About a year ago, Donald Trump Jr, son of US President Donald Trump, had characterised the Indian media as 'mild and nice' compared to the 'aggressive and brutal' American press. They have become milder and nicer since then, and have begun to enjoy being the stenographers and megaphones of power. There was almost no reflection, barring few exceptions, in the mainstream press about the historic authenticity or the likely ramifications of the verdict.
The Indian National Congress has welcomed the court's sanction of building a temple on the disputed site. Satraps of regional parties have either supported the Hindutva agenda or maintained a deafening silence on the issue. Except for the All India Majlis-e-Ittehadul Muslimeen chief Asaduddin Owaisi, even Muslim politicos seem to have accepted the decision with a defeated resignation.
Little wonder, India has become a Hindu nation for all practical purposes. Independent India's first prime minister, Jawaharlal Nehru, had rightly observed that the idea of secularism was so alien to India that it had no equivalent word for the concept in any Indian languages. Unable to keep its promise to the minorities, the Indian constitution has become merely an instrument of Hindu rule.
At least marginal autonomy of the states ensures that the dignity of large ethnic groups isn’t at risk. In southern India, linguistic sub-nationalism is an established practice. Even in Punjab, authorities have decreed that all signboards henceforth will have to be in Gurumukhi script. But religious minorities (even as large a population as the Muslims, at over 200 million) face stark choices: accept a subordinate status, leave the country or learn to live a life of denial.
Among Kashmiris, Sikhs, and Muslims, elders advise their wards, in all seriousness, to leave if they can, for India is not safe for minorities any longer. As often as they are trampled under boots, democracies decompose and die under majoritarian regimes. Secularism is a necessary, though not self-sufficient, condition for plurality to flourish in peace.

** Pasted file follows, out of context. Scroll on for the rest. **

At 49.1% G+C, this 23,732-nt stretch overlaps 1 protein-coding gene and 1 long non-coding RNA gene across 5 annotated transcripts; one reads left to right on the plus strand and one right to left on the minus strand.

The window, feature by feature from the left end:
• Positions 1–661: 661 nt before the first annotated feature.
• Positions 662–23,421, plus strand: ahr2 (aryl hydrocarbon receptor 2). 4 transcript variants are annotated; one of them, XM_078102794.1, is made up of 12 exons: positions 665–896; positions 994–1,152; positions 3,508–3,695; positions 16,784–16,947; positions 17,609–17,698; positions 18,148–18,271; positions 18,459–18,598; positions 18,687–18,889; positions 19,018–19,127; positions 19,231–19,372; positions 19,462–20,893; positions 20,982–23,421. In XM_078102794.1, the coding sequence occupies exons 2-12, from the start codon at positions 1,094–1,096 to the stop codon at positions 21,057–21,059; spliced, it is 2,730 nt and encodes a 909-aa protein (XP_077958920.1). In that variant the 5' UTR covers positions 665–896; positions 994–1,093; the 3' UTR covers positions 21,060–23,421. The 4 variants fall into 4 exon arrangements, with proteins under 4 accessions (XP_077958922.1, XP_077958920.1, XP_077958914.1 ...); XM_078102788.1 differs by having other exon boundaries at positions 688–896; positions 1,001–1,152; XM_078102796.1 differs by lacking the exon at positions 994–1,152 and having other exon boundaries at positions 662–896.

It's quite well known that the term Lahure owes its origin to the Gurkhas that were too proud to join the Nasiri Battalion after the surrender at Sugauli. A large number of Gurkhas continue to serve in the Indian defense forces. However, the number of Nepalis working in the informal sector even in a place like Amritsar isn't small. They strive to maintain their Hindu identity. For an immigrant, it's useful to associate oneself with the dominant community.
Erosion of secular values, however, is as dangerous to minorities within the fold of Hinduism as to practitioners of other religions. Caste hierarchy is an inalienable part of the religion. Very few Hindu rituals can be performed without the assistance of a Brahmin priest. Rightly has it been said that once you take out Brahminism, nothing remains in Hinduism except rituals of animism. But secularism is as necessary for the human dignity of Dalits as for the survival of Muslims or other minority religions.
Perhaps there is a reason democracy inevitably degenerates into majoritarianism in almost all religious polities. Secularism is important to ensure equality among citizens. But the allure of religion is so strong that its politicisation by populists and ethno-nationalists becomes inevitable in periods of uncertainty. That's the risk Nepal too will have to face sooner or later.